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The sweetest science book ever!

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What’s so great about doing science experiments at home with your kids? Watching them fall in love with science. What’s even better than that? Sitting on the couch reading a book while your spouse leads the activity. 😉

For the past few weeks my husband and kids have been obsessed with a book called Candy Experiments by WA author Loralee Leavitt.

Every evening when Dad comes home, he brings new candy from the office vending machine. They’ve done over twenty experiments so far. I don’t necessarily have blog-worthy pictures of all of them, but my husband did snap a few shots:

Red and Yellow Make Orange--Or Do They? experiment

Red and Yellow Make Orange–Or Do They?

Watery Stripes experiment

Watery Stripes

Halley's Comet M&M's experiment

Halley’s Comet M&M’s

Mentos Soda Fountain experiment

Mentos Soda Fountain

Right now Taffy, Tootsie Rolls and a Peppermint Patty are dissolving in water on my kitchen counter. Apparently chocolate won’t dissolve in water but caramel, sugar or mint will. The kids have also experimented with cutting candy in half and then trying to dissolve it.

Really, the possibilities for experimentation are endless. Now for an extra good brush of the teeth!

Candy Experiments

Static Electricity Science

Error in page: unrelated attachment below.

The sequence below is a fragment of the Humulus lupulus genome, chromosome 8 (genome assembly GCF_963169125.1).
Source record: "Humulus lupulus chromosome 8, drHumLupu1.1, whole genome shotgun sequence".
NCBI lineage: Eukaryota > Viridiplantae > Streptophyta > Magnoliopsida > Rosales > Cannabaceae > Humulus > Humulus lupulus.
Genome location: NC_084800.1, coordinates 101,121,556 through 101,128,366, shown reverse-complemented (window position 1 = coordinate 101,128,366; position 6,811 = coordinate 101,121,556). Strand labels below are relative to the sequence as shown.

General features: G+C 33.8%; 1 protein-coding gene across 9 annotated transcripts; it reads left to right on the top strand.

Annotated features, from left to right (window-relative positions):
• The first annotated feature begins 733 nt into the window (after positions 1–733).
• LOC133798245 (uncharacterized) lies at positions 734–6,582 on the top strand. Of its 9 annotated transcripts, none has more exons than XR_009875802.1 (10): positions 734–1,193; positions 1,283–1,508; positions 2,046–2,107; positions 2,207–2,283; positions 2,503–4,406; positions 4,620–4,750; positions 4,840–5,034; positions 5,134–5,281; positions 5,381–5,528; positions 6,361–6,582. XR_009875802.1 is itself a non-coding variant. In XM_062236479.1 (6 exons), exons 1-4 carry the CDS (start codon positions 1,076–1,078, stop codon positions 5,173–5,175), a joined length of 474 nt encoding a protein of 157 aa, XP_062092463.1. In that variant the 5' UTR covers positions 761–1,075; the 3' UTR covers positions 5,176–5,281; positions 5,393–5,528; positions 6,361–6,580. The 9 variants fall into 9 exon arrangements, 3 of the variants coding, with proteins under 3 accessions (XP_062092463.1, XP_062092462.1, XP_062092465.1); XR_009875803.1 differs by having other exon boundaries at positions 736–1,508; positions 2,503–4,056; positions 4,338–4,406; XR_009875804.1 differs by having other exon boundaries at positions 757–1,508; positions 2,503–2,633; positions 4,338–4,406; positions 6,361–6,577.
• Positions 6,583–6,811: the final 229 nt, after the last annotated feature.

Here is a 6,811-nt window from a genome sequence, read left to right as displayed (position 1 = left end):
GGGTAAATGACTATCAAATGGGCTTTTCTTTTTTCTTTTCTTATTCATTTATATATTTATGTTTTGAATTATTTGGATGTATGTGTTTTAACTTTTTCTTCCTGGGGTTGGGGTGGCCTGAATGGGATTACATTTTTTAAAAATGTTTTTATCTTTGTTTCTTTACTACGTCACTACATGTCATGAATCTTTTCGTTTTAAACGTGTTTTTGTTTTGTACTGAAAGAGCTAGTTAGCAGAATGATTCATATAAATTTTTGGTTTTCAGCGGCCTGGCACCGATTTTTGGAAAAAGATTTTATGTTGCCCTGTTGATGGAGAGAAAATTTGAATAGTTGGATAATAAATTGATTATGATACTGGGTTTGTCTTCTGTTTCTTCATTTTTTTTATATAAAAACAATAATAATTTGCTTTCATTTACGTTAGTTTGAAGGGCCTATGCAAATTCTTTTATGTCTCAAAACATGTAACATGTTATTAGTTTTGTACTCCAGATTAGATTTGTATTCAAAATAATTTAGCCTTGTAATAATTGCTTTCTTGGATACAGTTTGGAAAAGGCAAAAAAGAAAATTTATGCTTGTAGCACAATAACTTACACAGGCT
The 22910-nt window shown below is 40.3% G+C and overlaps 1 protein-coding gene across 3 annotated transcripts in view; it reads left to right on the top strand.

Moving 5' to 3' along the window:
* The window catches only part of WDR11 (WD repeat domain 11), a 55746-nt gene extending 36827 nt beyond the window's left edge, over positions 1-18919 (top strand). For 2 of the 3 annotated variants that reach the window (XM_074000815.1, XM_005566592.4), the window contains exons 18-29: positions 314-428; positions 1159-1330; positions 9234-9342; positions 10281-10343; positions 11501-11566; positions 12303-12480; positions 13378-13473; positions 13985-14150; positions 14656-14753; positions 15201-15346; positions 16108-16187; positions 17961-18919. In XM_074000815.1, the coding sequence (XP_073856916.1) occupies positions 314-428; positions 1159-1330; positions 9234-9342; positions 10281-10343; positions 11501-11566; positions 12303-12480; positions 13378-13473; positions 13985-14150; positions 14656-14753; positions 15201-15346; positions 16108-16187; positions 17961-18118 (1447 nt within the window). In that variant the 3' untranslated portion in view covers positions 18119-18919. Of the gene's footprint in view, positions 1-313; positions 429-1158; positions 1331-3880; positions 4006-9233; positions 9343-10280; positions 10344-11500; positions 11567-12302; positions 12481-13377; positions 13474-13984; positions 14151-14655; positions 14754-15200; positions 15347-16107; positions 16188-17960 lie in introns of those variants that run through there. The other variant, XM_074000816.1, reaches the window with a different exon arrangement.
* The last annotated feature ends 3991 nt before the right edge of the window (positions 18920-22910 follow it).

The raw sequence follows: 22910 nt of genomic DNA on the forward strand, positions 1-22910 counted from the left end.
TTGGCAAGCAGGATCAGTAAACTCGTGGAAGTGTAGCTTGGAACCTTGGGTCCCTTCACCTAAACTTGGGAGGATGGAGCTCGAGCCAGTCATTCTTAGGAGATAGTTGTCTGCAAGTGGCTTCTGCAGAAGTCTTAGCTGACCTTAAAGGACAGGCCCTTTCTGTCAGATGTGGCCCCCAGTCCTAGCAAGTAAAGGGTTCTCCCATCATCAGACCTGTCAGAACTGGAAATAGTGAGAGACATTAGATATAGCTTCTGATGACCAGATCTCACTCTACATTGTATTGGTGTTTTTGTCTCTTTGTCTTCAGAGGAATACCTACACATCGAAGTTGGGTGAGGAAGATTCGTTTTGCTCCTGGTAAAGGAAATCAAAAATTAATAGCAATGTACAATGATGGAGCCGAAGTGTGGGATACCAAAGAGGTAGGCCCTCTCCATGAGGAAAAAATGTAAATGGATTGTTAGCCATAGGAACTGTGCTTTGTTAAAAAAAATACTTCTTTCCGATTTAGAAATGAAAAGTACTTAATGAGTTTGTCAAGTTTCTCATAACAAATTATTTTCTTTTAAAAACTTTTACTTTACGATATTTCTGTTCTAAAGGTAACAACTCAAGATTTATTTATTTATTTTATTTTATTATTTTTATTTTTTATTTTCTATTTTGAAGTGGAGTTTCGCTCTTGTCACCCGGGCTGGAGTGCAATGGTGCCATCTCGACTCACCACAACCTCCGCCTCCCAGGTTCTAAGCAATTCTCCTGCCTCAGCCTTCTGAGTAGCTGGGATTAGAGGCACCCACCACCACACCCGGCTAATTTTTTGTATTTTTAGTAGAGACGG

The Young Scientists Club, Kit 26

The Young Scientists Club, Kit #26

I’ve got two new Young Scientists Club kits to review:#26 and #36. I ordered our subscription in 2013 with a steep discount through the Homeschool Buyers Co-op. Now we get a new science kit every month for a total cost of about $9 a kit.

Kit #26 is about static electricity and is pretty cool, #36 was about famous scientists through the ages and was awful. If that had been our first experience with The Young Scientists Club, I would have been asking for my money back.

Kit 36 was a bust.

Kit #36 was a bust.

The main problem with #36 was that a lot of the experiments needed clay, but the clay the kit came with was all dried up and worthless. That meant that almost every experiment failed, which caused a lot of eight-year-old frustration, which caused mommy-frustration, which pretty much ruined a perfectly good Saturday morning. It was like a chain reaction of awful.

So if you engage in this science-by-mail adventure, don’t order kit #36.

#26: Static Electricity

#26: Static Electricity

Kit #26 however, was pretty good. Some of these experiments you can try at home for free. All you really need are balloons, cereal, and a comb.You just won’t have the nifty script that the kit provides.

Important science fact: When you rub a balloon on your hair, all of the negatively  charged electrons from the balloon jump to your hair. Then the balloon has a positive charge. When the positively charged balloon comes into contact with something that has a neutral charge, like cereal, water, or the wall, electrons from the new item will jump to the balloon.

Rub the balloon on your hair and then pick up rice cereal.

Rub the balloon on your hair and then pick up rice cereal.

Rub the comb on your hair and then hold it next to a stream of water to make the water bend.

Rub the comb on your hair and then hold it next to a stream of water to make the water bend.

Tie two balloons onto a string. Rub them both on your hair. See what happens.

Tie two balloons onto a string. Rub them both on your hair. See what happens when they touch.

There are lots of other static electricity experiments you can do with balloons. Use your imagination and have fun.